This was fine, as we were next headed down the Columbia River to Astoria, the westernmost point on the Oregon coast and where river meets ocean. Astoria was another place we visited because we thought we should and, like Corvallis, immediately took to it. It’s a port town and a bit sprawling. There’s a broken-down quality to it, but full of charm. The place feels thrown together, which this picture illustrates. Check out the mix of houses and buildings: you’ve got Victorians, Craftsmen…and those weird 60s multicolored box houses. But somehow it works.

The hills of Astoria

The hills of Astoria

We took a drive over the Astoria-Megler Bridge to Washington State, up the coast a bit to see where the river opens out into ocean. As with most of the stunning things to see on this trip, there was hardly anyone else around.

Looking west from the coast of Washington State

Looking west from the coast of Washington State

Before taking off for Cannon Beach and the rest of the northern coast, we paid a visit to Fort Clatsop, where Lewis and Clark concluded their famous expedition and where there is a recreation of the soggy, dark and cramped log structure they shared with Sacagawea and family and about 12 men.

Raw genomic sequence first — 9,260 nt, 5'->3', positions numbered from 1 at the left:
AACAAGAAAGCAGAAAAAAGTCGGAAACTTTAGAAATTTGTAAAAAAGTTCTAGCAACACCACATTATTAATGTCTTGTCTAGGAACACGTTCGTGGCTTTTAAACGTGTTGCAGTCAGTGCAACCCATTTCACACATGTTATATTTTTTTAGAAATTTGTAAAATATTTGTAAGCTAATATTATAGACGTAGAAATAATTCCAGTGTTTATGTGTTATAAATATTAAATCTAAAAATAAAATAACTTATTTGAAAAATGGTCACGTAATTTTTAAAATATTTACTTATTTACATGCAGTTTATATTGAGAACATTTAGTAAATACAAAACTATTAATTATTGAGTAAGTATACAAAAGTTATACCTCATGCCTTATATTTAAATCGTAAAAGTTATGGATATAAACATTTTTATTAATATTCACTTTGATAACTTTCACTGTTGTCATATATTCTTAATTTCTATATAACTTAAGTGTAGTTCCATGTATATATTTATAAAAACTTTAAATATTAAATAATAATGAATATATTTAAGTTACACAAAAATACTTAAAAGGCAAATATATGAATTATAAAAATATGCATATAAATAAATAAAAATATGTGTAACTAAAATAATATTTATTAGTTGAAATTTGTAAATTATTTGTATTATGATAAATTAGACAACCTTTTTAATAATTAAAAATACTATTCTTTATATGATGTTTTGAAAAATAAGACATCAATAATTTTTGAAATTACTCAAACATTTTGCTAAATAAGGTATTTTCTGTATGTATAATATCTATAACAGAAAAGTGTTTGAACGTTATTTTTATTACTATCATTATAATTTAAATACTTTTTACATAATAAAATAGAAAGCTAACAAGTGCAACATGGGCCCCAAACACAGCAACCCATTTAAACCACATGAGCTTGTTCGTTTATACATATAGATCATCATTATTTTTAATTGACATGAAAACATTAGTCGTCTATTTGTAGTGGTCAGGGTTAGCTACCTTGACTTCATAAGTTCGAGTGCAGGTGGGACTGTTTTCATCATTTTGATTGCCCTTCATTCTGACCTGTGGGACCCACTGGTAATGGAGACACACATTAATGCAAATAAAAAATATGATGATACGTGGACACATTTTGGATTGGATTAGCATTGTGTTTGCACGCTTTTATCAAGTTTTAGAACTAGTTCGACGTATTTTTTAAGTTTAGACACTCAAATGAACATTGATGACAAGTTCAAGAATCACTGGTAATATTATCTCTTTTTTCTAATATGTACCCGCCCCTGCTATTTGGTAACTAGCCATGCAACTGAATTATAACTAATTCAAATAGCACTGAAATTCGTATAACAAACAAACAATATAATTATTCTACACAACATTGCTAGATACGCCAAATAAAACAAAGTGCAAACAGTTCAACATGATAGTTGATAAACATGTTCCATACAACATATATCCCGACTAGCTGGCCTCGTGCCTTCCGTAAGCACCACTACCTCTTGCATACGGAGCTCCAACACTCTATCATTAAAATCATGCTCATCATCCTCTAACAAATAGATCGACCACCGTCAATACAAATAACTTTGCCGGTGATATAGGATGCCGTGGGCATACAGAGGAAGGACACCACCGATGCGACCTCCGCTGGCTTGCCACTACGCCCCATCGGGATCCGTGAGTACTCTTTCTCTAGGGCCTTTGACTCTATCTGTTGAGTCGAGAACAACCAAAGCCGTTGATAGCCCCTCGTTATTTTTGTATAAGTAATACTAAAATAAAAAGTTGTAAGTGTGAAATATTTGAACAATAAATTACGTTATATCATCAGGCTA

But first, this photo:

I wonder what the ACLU did to rouse Clem's ire so

I wonder what the ACLU did to rouse Clem's ire so

Last, but not least, some snaps of Cannon Beach even though there are much better ones out there by professional photographers. Cannon Beach goes on for miles, as do many of the beaches along the coast. But it’s also a pretty town, as is its smaller sister to the south, Manzanita. Oh, to wake up every morning and go running on this beach.

* sigh *

* sigh *

Like Bend, I took no photos of Portland. We were pretty exhausted by the time we got there and spent one day staggering around the Japanese Garden in a sleep-deprived state. The second day was spent driving all around Portland and its suburbs to check out the neighborhoods. I forgot I even had a camera. We did manage one fairly grueling run in Forest Park: a 9 mile run with 900 feet of elevation over rocky terrain. (We even spotted an Ethiopian runner.) Just when our legs were almost recovered from the Hood River hike, we whaled on them again in Portland. It was fine, though; the trip was over and it felt good to go out with a bang.